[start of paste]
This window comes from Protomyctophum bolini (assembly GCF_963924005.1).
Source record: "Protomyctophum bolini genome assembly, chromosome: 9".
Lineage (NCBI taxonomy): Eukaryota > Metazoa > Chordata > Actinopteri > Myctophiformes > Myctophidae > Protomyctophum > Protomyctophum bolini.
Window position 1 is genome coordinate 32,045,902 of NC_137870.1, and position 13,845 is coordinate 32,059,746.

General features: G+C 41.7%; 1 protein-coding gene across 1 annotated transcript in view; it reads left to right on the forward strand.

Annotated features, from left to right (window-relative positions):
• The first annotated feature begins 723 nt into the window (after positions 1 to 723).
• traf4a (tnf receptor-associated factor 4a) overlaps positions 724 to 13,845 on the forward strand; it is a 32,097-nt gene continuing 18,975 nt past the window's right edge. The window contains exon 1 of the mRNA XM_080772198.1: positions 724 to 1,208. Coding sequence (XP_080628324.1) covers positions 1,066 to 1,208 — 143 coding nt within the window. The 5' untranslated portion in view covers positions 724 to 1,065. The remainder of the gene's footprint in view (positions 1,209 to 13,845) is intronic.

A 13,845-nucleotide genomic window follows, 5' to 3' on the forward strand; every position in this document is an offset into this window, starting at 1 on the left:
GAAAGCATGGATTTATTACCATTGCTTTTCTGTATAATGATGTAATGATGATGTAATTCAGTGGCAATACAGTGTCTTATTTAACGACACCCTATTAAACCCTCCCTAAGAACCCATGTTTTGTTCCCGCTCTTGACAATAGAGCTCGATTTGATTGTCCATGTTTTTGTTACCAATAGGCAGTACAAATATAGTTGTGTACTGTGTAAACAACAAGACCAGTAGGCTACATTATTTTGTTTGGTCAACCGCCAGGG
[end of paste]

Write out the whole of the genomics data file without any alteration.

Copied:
This window comes from Protomyctophum bolini (assembly GCF_963924005.1).
Source record: "Protomyctophum bolini genome assembly, chromosome: 9".
Lineage (NCBI taxonomy): Eukaryota > Metazoa > Chordata > Actinopteri > Myctophiformes > Myctophidae > Protomyctophum > Protomyctophum bolini.
Window position 1 is genome coordinate 32,045,902 of NC_137870.1, and position 13,845 is coordinate 32,059,746.

General features: G+C 41.7%; 1 protein-coding gene across 1 annotated transcript in view; it reads left to right on the forward strand.

Annotated features, from left to right (window-relative positions):
• The first annotated feature begins 723 nt into the window (after positions 1 to 723).
• traf4a (tnf receptor-associated factor 4a) overlaps positions 724 to 13,845 on the forward strand; it is a 32,097-nt gene continuing 18,975 nt past the window's right edge. The window contains exon 1 of the mRNA XM_080772198.1: positions 724 to 1,208. Coding sequence (XP_080628324.1) covers positions 1,066 to 1,208 — 143 coding nt within the window. The 5' untranslated portion in view covers positions 724 to 1,065. The remainder of the gene's footprint in view (positions 1,209 to 13,845) is intronic.

A 13,845-nucleotide genomic window follows, 5' to 3' on the forward strand; every position in this document is an offset into this window, starting at 1 on the left:
GAAAGCATGGATTTATTACCATTGCTTTTCTGTATAATGATGTAATGATGATGTAATTCAGTGGCAATACAGTGTCTTATTTAACGACACCCTATTAAACCCTCCCTAAGAACCCATGTTTTGTTCCCGCTCTTGACAATAGAGCTCGATTTGATTGTCCATGTTTTTGTTACCAATAGGCAGTACAAATATAGTTGTGTACTGTGTAAACAACAAGACCAGTAGGCTACATTATTTTGTTTGGTCAACCGCCAGGG